1(a) A technical amine mixture made up of 1.4% of 4,4'-diaminodiphenyl methane, 10.2% of 4,6,2'-triamino-3-methyl diphenyl methane, 6.8% of 2,6,4'-triamino-3-methyl diphenyl methane, 78.7% of 4,6,4'-triamino-3-methyl diphenyl methane and 2.9% of the other aromatic polyamines, was obtained by reacting 2,4-diamino-toluene with industrially produced N-aminobenzyl aniline containing more than 80% of N-[4-aminobenzyl]aniline in the presence of hydrochloric acid (degree of protonation: 50%), followed by neutralization of the catalyst with sodium hydroxide and working up by distillation. 380 g of this amine mixture, 380 g of tert.-butanol and 76 g of ruthenium-aluminum oxide supported catalyst (5% Ru) were initially introduced into a 700 ml stirrer-equipped autoclave into which (after repeated purging with nitrogen and hydrogen) hydrogen was introduced under a pressure of 100 bars. The contents of the autoclave were heated first to 130.degree. C. (melting point of the amine mixture), the stirrer was switched on and the temperature was increased to 200.degree. C. Hydrogen was then introduced at a constant temperature under a pressure of 275 bars until, after 5.25 hours, the pressure in the autoclave remained constant. The autoclave contents were then cooled to around 60.degree. C., after which the autoclave was vented and the crude product was taken up in methanol.
The catalyst was filtered under suction and the product was distilled. 364.4 g of an amine mixture having the following composition, as determined by gas chromatography, distilled over at a boiling temperature of 115.degree.-170.degree. C./0.9 mbar:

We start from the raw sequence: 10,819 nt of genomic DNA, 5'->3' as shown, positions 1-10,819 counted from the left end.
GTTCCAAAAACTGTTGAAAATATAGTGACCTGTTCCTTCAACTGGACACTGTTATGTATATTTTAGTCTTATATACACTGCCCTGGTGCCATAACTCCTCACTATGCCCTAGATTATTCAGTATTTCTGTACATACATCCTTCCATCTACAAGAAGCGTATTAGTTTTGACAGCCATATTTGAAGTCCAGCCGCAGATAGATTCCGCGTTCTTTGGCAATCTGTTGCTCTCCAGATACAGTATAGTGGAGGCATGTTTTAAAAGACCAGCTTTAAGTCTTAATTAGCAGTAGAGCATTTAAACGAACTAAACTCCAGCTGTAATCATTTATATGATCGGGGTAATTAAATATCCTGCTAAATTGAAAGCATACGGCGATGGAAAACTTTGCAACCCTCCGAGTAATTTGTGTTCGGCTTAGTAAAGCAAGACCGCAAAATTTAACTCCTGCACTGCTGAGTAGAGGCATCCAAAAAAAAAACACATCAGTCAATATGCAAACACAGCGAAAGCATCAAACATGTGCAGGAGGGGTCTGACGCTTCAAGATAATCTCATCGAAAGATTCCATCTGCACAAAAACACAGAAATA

30.3% of diaminomethyl dicyclohexyl methane (isomer mixture),
61.3% of triaminomethyl dicyclohexyl methane (isomer mixture) and
8.4% of unidentified amines.
The triamines obtained were almost exclusively those containing one amino group on the cyclohexane ring containing no alkyl substituent and two amino groups on the methyl-substituted cyclohexane ring.
Another distillation cycle produced 164.0 g of a hydrogenation product boiling at 139.degree.-170.degree. C./0.1 mbar of which according to analysis by gas chromatography was 92.1% triaminomethyl dicyclohexyl methane isomers.
1(b) 95 g of the hydrogenation product purified by distillation in accordance with 1(a) were dissolved in 700 ml of dry chlorobenzene and carbon dioxide introduced into the resulting solution at 40.degree.-45.degree. C. up to saturation point. The suspension formed was run dropwise with intensive stirring at 0.degree. C. into a solution of 250 g of phosgene in 700 ml of chlorobenzene. The reaction mixture was heated to boiling temperature while phosgene was introduced and boiled for 2 hours until the solids had completely dissolved. The reaction mixture was then phosgenated for another 3 hours during which phosgene was introduced at a rate of approximately 300 g/h. Excess phosgene was dispersed by injecting nitrogen into the solution for 1 hour at boiling temperature. The solvent was distilled off under a pressure of 1000 to 100 mbar and 107 g of crude isocyanate were obtained after flash distillation at 180.degree.14 230.degree. C./0.3-0.5 m bar. After redistillation, 105 g of triisocyanato-methyl dicyclohexyl methane of formula (I) (R.dbd.CH.sub.3), in the form of an isomer mixture having an NCO-content of 38.6% were obtained in the form of a fraction distilling at 165.degree.-170.degree. C./0.05 mbar.EXAMPLE 2
2(a) A 0.7 liter stirrer-equipped autoclave was charged with 14 g of ruthenium-aluminum oxide supported catalyst (5% Ru) and 350 g of a condensation product of N-(4(2)-aminobenzyl)-aniline and m-phenylene diamine having the following composition:
2.2% of m-phenylene diamine,
0.6% of 2,6,4'-triaminodiphenyl methane,
14.5% of 2,4,2'-triaminodiphenyl methane and
82.7% of 2,4,4'-triaminodiphenyl methane.